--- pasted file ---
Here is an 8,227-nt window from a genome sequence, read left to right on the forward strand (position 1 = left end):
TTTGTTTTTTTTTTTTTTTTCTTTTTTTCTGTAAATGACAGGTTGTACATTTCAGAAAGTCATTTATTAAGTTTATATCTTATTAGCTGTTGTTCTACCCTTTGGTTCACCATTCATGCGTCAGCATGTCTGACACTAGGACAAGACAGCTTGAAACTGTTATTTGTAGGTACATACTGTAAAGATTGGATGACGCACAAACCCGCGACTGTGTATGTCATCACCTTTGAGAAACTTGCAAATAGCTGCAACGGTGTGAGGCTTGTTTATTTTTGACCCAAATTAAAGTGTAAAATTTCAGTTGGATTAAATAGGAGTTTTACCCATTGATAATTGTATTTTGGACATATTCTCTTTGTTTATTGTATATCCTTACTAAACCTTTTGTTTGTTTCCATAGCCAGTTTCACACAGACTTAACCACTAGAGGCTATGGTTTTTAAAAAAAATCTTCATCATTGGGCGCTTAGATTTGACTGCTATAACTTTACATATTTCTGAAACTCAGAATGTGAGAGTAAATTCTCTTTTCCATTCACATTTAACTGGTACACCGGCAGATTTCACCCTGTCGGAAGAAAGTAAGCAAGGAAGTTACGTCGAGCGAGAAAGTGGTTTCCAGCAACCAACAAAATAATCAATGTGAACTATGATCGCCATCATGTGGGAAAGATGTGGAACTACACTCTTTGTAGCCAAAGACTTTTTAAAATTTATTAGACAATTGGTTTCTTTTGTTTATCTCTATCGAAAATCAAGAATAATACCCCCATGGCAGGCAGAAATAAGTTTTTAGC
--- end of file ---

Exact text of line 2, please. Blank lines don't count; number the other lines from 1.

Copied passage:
TTTGTTTTTTTTTTTTTTTTCTTTTTTTCTGTAAATGACAGGTTGTACATTTCAGAAAGTCATTTATTAAGTTTATATCTTATTAGCTGTTGTTCTACCCTTTGGTTCACCATTCATGCGTCAGCATGTCTGACACTAGGACAAGACAGCTTGAAACTGTTATTTGTAGGTACATACTGTAAAGATTGGATGACGCACAAACCCGCGACTGTGTATGTCATCACCTTTGAGAAACTTGCAAATAGCTGCAACGGTGTGAGGCTTGTTTATTTTTGACCCAAATTAAAGTGTAAAATTTCAGTTGGATTAAATAGGAGTTTTACCCATTGATAATTGTATTTTGGACATATTCTCTTTGTTTATTGTATATCCTTACTAAACCTTTTGTTTGTTTCCATAGCCAGTTTCACACAGACTTAACCACTAGAGGCTATGGTTTTTAAAAAAAATCTTCATCATTGGGCGCTTAGATTTGACTGCTATAACTTTACATATTTCTGAAACTCAGAATGTGAGAGTAAATTCTCTTTTCCATTCACATTTAACTGGTACACCGGCAGATTTCACCCTGTCGGAAGAAAGTAAGCAAGGAAGTTACGTCGAGCGAGAAAGTGGTTTCCAGCAACCAACAAAATAATCAATGTGAACTATGATCGCCATCATGTGGGAAAGATGTGGAACTACACTCTTTGTAGCCAAAGACTTTTTAAAATTTATTAGACAATTGGTTTCTTTTGTTTATCTCTATCGAAAATCAAGAATAATACCCCCATGGCAGGCAGAAATAAGTTTTTAGC